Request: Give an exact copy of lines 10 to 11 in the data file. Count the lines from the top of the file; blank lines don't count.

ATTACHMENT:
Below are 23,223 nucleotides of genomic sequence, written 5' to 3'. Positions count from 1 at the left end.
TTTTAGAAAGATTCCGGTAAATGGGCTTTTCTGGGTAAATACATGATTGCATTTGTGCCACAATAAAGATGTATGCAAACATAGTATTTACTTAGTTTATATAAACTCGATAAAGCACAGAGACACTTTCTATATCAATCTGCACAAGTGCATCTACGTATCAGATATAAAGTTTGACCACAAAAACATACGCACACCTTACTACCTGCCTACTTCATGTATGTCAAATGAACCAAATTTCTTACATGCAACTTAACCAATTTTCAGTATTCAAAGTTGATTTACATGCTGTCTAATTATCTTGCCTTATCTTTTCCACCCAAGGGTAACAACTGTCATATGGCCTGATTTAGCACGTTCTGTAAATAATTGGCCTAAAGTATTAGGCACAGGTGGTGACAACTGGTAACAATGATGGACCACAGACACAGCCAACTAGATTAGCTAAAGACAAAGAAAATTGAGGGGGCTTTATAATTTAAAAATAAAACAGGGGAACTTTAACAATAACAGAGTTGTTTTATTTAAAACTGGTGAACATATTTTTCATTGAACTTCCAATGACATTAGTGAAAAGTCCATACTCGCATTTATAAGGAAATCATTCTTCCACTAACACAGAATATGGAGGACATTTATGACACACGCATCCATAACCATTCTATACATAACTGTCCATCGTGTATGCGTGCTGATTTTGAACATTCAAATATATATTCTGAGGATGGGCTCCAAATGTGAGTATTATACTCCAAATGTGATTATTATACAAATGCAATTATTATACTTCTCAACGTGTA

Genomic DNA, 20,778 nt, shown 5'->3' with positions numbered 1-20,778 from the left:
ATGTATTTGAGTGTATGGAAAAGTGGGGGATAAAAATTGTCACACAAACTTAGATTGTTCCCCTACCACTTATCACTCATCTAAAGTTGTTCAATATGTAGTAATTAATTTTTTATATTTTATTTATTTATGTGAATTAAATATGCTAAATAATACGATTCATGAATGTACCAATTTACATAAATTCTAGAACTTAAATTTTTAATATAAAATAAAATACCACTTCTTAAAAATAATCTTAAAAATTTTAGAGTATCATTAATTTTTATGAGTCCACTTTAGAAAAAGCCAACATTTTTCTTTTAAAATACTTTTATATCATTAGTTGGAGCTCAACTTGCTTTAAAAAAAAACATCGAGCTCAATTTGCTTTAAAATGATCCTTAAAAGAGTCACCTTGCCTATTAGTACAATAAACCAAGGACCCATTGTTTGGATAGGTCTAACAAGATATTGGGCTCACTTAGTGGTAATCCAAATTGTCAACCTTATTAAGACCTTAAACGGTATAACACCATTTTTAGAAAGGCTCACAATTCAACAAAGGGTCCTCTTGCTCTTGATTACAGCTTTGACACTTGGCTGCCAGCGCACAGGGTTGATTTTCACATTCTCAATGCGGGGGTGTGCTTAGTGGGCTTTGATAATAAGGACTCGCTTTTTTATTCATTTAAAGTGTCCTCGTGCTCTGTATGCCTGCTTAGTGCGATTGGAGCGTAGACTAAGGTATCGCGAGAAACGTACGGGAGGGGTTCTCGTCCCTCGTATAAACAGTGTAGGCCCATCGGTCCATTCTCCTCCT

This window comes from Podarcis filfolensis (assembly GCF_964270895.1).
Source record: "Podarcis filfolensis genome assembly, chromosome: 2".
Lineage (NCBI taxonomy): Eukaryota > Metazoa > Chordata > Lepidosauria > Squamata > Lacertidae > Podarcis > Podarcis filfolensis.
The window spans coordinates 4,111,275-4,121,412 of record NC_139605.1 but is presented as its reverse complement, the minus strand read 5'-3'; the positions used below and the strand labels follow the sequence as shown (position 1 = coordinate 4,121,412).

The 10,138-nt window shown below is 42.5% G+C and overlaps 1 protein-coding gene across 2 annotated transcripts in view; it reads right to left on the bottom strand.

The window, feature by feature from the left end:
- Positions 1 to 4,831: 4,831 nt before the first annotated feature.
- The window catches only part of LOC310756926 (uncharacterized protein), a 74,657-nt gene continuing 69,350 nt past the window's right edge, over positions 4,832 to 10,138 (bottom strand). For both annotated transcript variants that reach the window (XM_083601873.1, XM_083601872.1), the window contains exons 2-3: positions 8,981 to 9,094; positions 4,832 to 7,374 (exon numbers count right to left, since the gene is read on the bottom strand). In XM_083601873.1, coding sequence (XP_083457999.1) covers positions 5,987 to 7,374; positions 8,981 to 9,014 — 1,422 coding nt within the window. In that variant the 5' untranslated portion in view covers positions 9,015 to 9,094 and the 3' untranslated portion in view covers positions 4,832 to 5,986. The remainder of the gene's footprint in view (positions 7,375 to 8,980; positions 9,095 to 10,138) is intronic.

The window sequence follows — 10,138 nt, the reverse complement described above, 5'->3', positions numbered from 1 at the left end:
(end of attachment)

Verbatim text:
The window, feature by feature from the left end:
- Positions 1 to 4,831: 4,831 nt before the first annotated feature.